Collapse as “G-21” Resists big Power
The collapse of the World
Trade Organization talks in Cancun, Mexico
early September gave
vindication to anti-WTO protests in Vancouver
and around the planet. And it bore out predictions of a major split
industrialized nations and Third World
countries from WTO critics on the eve of the talks September 9.
As with previous sessions of
the group, the talks were marked by
protests of thousands who occasionally clashed with police and at one
tore down the perimeter fence dividing the delegates from those whose
their decisions determine. The mood of jubilation following the
contrasted with the sombre acknowledgment of the protest suicide of
farmers' leader Lee Kyung Hae at the barricades on the first day of
Meanwhile, at a "carnival" in
a downtown Vancouver
park September 14, revellers, including a marching band and a satiric
called "Slash Gordon," linked WTO policies to things like public
service cutbacks and privatization in British Columbia. The preceding
evening a forum in New
an intellectual backdrop for those assertions.
Those attending saw a
videotape of a press conference held on the eve of
the talks in which international critics of the WTO cited the growing
between rich and poor countries at the table.
"I think this is a moment
when this coming together of a group of
twenty developing country governments putting forward alternative
could be one of the stories of the next five days," said John Cavanaugh
the US-based Institute for Policy Initiatives. Lori Wallach of Public
Global Trade Watch said delegates from Third World
countries were under great pressure from their populations to protect
farmers and not accede to the rich countries' agenda. The resisters,
the "G-21," opposed the enormous subsidies to northern agribusiness
that has caused the rapid decline of producers in developing countries
we had millions of farmers on the streets saying this treaty was going
genocidal to our producers," testified Vandana Shiva, of the Foundation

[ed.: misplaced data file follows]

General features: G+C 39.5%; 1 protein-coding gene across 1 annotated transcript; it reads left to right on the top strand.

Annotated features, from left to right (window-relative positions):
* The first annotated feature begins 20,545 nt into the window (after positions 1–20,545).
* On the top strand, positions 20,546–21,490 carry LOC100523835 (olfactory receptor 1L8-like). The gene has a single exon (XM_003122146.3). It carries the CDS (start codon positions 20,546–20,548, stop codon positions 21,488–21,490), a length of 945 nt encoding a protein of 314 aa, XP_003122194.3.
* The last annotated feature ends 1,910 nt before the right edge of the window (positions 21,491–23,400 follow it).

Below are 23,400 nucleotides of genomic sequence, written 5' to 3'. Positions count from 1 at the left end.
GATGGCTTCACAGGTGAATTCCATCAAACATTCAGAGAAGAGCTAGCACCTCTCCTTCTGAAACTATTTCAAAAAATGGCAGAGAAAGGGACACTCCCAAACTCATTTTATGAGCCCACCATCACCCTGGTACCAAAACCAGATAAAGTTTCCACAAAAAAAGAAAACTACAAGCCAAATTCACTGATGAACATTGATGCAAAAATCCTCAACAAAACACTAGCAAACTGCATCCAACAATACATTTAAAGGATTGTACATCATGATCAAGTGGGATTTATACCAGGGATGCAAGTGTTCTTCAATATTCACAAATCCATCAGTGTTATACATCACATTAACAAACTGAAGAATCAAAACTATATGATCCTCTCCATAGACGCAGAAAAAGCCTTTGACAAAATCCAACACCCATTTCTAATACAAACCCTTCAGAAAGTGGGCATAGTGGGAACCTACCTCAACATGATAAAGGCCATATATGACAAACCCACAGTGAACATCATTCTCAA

for Science, Technology and Ecology. "Before I left, in one month
in one state alone, 675 farmers had committed suicide.
"We were told we shouldn't be
growing wheat and rice for feeding
Indians anymore; we should be growing potatoes to make cheaper cheap
fries, now freedom fries."
Maude Barlow of the Council
of Canadians told the press conference that
despite assurances from the G-7 governments, public services such as
care are indeed on the table – meaning they're ripe for privatization.
"Here in Cancun
absolutely no consensus. There are very, very deep divisions between
south [while large] countries, including my own, are pushing ahead with
greedy, powerful new agenda to impose their will and their interests on
Prominent publisher and
author Mel Hurtig, founder and former leader of
the now-defunct National Party, told the forum that Canada's
Liberal government is a major promoter of its version of global “free
and was leading the push for expansion at Cancun.
itself is in grave danger as a nation from free trade, said Hurtig.
He summarized findings
presented in his latest book, The Vanishing Country,
that show the
decline of Canadian ownership of its resources and corporations since
trade was first brought in the former Brian Mulroney Tory government.
takeovers have accelerated, with some 10,441 firms sold in the eighteen
since the Mulroney government abolished FIRA, the Foreign Investment
Agency, he said.
Employment growth in the
1990s was lower than in any decade since the
Great Depression, said Hurtig. Only 1.5 million jobs were created,
2.3 million in the preceding decade.
Wage increases in Canada
have fallen drastically since free trade, less than a third of those in
decade since the Depression, Hurtig said.